For hard-core credit card users, the thought of using no credit cards for a month and using "cash only" may seem petrifying.
However, it serves a vital purpose -- especially if folks find that they have become what we call "credit card dependent."
What is the vital purpose behind this challenge?
We hope to help credit users:
According to one source, many professional truck drivers live a hand-to-mouth existence.(1)
So it can become really easy to just put expenses "on the card" instead of paying for them outright.
Of course, using no credit cards means that you have to have money on hand to pay for your expenses.
If you want an extra special challenge, not only will you not use credit cards, but neither will you use a debit card -- even though it draws money directly out of an account -- for a month.
We can well imagine the arguments against this no credit cards cash-only challenge:
As we say on our cash advances page:
You may have seen articles online answering the question as to whether or not people spend more money when using credit cards than when using cash. One article said the study doesn't exist, the author of another article put the theory to test himself, and a third provided this quote:
"Credit cards effectively anesthetize the pain of paying," said George Loewenstein, Carnegie Mellon professor of social and decision sciences (SDS) and co-author of the paper. "You swipe the card and it doesn't feel like you're giving anything up to make the purchase, unlike paying cash where you have to hand over bills."
If you know what your credit card expenses are and you're not extravagant beyond what you can pay off each month, good for you! Maybe you're the type who doesn't need a no credit cards challenge.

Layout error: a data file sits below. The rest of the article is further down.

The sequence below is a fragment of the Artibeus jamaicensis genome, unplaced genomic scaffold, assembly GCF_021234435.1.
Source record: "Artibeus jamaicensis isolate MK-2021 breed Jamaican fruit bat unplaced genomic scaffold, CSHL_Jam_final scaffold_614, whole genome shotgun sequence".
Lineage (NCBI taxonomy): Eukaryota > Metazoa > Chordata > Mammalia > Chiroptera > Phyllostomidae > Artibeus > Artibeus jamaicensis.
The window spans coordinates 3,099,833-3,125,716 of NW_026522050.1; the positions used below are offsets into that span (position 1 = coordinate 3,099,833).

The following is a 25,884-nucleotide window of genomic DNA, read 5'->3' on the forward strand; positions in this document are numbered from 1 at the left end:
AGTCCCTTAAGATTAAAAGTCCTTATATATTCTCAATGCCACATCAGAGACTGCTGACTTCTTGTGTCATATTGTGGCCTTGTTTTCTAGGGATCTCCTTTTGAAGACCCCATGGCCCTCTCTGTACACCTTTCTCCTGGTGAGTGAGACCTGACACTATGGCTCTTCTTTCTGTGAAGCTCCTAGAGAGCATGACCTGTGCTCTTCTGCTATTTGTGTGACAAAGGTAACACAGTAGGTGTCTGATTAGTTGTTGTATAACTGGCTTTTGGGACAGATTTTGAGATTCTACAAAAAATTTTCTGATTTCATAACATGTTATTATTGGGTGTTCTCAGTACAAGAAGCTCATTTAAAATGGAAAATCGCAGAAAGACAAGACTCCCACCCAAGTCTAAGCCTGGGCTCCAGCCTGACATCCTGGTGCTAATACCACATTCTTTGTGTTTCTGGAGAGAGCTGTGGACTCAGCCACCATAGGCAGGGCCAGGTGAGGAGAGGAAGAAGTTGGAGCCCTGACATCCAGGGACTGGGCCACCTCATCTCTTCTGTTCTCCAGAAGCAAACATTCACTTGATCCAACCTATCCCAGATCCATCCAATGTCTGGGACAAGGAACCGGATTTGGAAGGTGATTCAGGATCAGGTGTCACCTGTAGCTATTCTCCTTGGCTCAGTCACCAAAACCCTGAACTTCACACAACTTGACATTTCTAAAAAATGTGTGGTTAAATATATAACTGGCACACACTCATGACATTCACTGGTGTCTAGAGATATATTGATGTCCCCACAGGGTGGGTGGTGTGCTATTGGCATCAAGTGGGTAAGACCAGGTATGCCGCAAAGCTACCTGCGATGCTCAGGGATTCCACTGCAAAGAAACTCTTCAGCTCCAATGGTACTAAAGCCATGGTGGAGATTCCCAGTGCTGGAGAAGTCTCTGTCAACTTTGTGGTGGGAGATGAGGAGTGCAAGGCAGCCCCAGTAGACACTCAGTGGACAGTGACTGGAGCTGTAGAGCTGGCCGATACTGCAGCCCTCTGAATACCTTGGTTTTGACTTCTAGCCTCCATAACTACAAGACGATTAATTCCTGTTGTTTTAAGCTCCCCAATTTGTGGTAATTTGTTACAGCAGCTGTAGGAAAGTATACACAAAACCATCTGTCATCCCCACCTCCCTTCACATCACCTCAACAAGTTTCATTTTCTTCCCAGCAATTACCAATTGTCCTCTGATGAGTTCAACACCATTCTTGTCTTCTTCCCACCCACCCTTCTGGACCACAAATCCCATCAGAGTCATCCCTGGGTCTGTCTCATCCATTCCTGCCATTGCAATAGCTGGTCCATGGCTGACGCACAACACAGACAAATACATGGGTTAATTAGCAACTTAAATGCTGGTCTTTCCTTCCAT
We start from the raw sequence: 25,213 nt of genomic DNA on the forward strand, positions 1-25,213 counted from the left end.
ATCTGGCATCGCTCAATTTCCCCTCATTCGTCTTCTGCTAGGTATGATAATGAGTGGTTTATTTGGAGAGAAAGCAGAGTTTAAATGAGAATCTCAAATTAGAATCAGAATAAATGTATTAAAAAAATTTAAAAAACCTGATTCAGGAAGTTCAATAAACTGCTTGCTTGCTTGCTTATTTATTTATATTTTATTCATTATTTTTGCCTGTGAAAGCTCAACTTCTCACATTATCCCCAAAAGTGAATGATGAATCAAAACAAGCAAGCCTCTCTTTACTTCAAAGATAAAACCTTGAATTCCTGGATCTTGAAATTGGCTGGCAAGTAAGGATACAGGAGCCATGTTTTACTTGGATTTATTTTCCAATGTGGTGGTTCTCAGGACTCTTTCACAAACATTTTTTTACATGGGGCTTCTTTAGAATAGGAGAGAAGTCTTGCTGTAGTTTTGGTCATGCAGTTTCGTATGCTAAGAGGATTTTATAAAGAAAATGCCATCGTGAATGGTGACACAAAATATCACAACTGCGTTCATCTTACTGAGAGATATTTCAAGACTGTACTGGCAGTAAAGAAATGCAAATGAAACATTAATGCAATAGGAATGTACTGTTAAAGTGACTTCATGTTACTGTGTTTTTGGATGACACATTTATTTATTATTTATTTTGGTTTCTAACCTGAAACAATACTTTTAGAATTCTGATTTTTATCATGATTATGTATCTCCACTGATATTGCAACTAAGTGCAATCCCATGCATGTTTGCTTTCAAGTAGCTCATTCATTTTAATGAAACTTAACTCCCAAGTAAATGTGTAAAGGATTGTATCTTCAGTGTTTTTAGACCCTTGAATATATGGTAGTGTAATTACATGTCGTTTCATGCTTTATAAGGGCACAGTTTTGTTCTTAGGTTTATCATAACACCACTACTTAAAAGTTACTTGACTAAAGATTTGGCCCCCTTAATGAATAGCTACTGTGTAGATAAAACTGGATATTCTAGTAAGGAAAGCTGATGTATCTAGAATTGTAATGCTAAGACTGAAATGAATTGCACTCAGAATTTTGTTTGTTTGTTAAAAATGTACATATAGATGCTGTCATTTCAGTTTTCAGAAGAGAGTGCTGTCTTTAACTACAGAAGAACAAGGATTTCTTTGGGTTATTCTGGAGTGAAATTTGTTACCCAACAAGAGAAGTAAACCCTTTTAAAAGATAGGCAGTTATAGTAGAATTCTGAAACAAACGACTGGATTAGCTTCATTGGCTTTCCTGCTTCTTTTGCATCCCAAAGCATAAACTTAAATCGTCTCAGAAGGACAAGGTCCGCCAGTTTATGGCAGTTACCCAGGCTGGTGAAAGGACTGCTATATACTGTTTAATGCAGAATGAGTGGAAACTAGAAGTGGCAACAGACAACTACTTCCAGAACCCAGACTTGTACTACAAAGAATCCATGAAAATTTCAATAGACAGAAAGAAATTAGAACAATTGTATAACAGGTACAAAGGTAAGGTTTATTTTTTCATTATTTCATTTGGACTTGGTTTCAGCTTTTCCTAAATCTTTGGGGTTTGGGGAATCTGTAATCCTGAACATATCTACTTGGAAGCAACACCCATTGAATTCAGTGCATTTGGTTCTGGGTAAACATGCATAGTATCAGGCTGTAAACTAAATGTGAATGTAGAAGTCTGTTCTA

This challenge of using no credit cards for a month can be especially painful for professional truck drivers who travel all over the country or even internationally.
cash advance or get cash from an ATM from a bank account is just "one more thing" to have to do.
Add to that the extra cost of a foreign ATM fee (for withdrawing money from an ATM outside the network of your home bank) and the cash-only challenge becomes even more expensive.
In those cases, we would encourage drivers to plan undergoing the challenge in advance.
Yep, challenge yourself to use no credit cards for a month.
Set the wheels in motions, so to speak, so that you can succeed.
If necessary, set some goals.
Prove to yourself that you can do it.
If you need our help, here we are.
Our site is for truckers worldwide, but many of our readers are in the USA.
Some may disagree, but we think that these days it can be a little too easy for Americans to obtain revolving lines of credit.
In fact, accepting a "no credit cards" challenge may seem downright ridiculous because of the availability of easy credit.
This raises the question: Why are people getting and using credit?